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Manufacturing/Packaging  

Significance of piling to packaging manufacturing

Posted: 15 May 2015     Print Version  Bookmark and Share

Keywords:flip chip ball grid array  FCBGA  SerDes  thermal interface material  plated-through holes 

The adage "bigger, faster, stronger" is not only pushing athletes in professional sports. These same attributes are driving electronic flip chip ball grid array (FCBGA) packages (figure 1) to domains never before realised.

Form factors are becoming bigger to increase I/O connections for meeting signal and power integrity needs, faster to meet SerDes (Serialiser / Deserialiser) demands, and stronger to withstand reliability requirements across both automotive and commercial applications. This makes package supplier choice, assembly bill of materials (BoM) and assembly process flow quintessential prerequisites to assure first-time qualification success across various FCBGA packaging technologies.

To accomplish these performance enhancements, intriguing combinations are being constructed at the chip to package level. For example, with 28-nm silicon node designs, C4 bump pitch can be as small as 150µm. To effectively route traces throughout the organic chip carrier (or substrate), line widths can hover at 13/14 (lines/space) depending on substrate manufacturing tolerances.

Figure 1: Representative FCBGA package.

And depending on cost demands and end customer applications, routing density can impact die dimensions (in terms of x and y size, aspect ratio and thickness), core thicknesses, second level interconnect pitch, heat spreader dimensions, and assembly bill of materials (BoMs), to name a few. If these interactions are not recognised, packaging engineers are called in to develop (depending on form factor) novel solutions to combat an increased routing density aftermath.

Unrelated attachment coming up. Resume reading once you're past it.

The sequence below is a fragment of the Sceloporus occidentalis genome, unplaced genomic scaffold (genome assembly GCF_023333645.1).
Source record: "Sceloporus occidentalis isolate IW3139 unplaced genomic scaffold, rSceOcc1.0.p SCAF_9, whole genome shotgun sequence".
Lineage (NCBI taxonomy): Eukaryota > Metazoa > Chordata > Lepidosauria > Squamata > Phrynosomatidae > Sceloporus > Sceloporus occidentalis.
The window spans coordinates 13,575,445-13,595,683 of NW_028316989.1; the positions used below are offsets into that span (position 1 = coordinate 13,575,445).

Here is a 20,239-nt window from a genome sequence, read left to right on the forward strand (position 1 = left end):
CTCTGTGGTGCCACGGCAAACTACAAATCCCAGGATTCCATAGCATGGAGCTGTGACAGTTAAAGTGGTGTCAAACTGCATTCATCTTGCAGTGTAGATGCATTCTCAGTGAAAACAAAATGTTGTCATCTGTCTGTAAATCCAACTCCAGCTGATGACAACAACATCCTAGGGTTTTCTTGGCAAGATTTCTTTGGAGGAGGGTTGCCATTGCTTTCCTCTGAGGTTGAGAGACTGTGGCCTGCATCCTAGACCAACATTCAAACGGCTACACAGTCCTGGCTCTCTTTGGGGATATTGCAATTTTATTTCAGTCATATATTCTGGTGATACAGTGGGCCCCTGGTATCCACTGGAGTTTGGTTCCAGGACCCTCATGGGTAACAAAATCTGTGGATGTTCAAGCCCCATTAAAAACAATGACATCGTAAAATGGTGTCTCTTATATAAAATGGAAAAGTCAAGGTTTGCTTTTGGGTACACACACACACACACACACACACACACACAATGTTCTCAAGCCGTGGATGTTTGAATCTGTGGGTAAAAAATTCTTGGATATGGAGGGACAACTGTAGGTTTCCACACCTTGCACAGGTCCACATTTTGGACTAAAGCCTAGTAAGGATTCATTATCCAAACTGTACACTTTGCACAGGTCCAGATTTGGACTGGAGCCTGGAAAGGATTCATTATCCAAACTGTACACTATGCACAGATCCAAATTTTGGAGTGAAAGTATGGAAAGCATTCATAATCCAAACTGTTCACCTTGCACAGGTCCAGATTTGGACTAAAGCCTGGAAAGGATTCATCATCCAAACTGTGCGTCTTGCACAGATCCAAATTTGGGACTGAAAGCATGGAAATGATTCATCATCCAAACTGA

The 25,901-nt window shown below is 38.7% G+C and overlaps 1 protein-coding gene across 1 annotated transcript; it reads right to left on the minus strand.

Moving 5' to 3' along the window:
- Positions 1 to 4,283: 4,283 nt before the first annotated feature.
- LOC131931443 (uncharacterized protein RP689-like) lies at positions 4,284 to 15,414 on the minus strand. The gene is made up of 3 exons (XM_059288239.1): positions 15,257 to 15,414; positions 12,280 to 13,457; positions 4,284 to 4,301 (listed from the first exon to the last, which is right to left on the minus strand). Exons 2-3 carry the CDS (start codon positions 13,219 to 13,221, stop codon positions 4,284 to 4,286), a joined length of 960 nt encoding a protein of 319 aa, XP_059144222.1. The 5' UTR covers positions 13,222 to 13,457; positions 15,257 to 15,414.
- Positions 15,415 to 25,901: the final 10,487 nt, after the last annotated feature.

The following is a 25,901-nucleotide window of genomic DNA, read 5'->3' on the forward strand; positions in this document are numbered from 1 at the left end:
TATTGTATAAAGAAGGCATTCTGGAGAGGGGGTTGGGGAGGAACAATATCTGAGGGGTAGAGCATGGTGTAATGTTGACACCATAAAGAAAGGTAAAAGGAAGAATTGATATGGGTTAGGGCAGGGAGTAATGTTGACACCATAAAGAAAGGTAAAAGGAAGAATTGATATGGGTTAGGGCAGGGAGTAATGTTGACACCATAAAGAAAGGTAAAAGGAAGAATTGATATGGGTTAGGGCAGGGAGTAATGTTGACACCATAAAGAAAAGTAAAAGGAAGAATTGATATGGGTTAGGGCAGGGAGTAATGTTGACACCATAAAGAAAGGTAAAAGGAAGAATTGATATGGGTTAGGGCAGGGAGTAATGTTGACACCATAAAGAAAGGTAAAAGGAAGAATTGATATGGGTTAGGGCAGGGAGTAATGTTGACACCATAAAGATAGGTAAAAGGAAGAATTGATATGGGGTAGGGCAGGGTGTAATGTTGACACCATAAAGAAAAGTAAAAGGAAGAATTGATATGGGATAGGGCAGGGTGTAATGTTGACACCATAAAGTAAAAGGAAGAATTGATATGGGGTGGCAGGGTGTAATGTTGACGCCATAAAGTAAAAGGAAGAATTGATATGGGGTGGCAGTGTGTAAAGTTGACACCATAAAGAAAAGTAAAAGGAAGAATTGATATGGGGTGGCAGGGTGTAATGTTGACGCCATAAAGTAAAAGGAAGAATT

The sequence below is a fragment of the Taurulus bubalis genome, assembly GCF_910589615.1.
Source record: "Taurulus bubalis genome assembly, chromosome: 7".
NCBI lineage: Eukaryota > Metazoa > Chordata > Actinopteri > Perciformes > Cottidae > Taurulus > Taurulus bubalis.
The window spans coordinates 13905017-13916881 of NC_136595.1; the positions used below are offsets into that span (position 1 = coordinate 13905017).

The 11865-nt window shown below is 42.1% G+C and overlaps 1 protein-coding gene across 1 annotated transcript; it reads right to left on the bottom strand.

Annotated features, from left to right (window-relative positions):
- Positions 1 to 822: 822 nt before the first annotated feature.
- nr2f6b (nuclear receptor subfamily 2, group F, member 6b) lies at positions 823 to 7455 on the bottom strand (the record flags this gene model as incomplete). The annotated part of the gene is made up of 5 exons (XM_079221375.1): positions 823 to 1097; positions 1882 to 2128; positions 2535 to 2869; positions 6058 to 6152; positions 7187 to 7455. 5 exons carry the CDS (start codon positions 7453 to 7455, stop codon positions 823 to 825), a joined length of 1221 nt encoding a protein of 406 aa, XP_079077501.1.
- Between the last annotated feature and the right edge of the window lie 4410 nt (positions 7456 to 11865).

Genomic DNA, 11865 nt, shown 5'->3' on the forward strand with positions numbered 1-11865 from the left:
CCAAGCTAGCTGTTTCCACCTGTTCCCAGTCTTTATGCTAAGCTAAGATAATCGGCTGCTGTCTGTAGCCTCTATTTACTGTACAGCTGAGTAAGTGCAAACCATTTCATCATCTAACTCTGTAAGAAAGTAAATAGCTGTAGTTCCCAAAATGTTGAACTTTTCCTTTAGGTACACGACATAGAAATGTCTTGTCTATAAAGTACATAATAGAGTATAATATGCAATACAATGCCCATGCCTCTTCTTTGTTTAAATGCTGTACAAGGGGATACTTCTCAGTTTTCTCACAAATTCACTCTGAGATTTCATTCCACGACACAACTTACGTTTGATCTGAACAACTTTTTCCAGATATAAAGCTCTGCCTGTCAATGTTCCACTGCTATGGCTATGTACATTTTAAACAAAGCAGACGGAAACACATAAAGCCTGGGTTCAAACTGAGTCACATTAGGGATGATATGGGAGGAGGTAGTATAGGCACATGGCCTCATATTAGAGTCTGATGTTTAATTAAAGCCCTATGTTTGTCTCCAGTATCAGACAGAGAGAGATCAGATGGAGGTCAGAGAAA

In addition, failure to grasp a fundamental understanding of these interactions can affect high-volume manufacturing (HVM) assembly yield and package reliability. Examples of HVM yield loss can include warpage-driven effects such as:
 • CTE mismatch between dissimilar materials within the package structure, where deltas in co-planarity of ball grid array (BGA) balls can affect test and surface mount (SMT) yields. See figure 2 showing warpage requirements at peak processing temperature.
 • Bump shorting caused by concavity or convexity of the package

Figure 2: Package warpage at peak processing temperature (per ITRS 2012).


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